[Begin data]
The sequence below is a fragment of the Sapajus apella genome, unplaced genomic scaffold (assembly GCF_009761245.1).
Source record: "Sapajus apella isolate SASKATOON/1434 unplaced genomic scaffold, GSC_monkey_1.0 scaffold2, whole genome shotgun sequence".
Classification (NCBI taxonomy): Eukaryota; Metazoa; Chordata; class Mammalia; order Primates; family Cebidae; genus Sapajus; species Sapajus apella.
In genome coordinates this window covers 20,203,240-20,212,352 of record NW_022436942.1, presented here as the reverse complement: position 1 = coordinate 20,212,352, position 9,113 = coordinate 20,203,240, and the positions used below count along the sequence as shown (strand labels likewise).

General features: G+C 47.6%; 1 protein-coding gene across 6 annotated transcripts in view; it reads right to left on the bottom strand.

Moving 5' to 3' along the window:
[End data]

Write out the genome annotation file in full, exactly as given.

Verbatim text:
The sequence below is a fragment of the Sapajus apella genome, unplaced genomic scaffold (assembly GCF_009761245.1).
Source record: "Sapajus apella isolate SASKATOON/1434 unplaced genomic scaffold, GSC_monkey_1.0 scaffold2, whole genome shotgun sequence".
Classification (NCBI taxonomy): Eukaryota; Metazoa; Chordata; class Mammalia; order Primates; family Cebidae; genus Sapajus; species Sapajus apella.
In genome coordinates this window covers 20,203,240-20,212,352 of record NW_022436942.1, presented here as the reverse complement: position 1 = coordinate 20,212,352, position 9,113 = coordinate 20,203,240, and the positions used below count along the sequence as shown (strand labels likewise).

General features: G+C 47.6%; 1 protein-coding gene across 6 annotated transcripts in view; it reads right to left on the bottom strand.

Moving 5' to 3' along the window: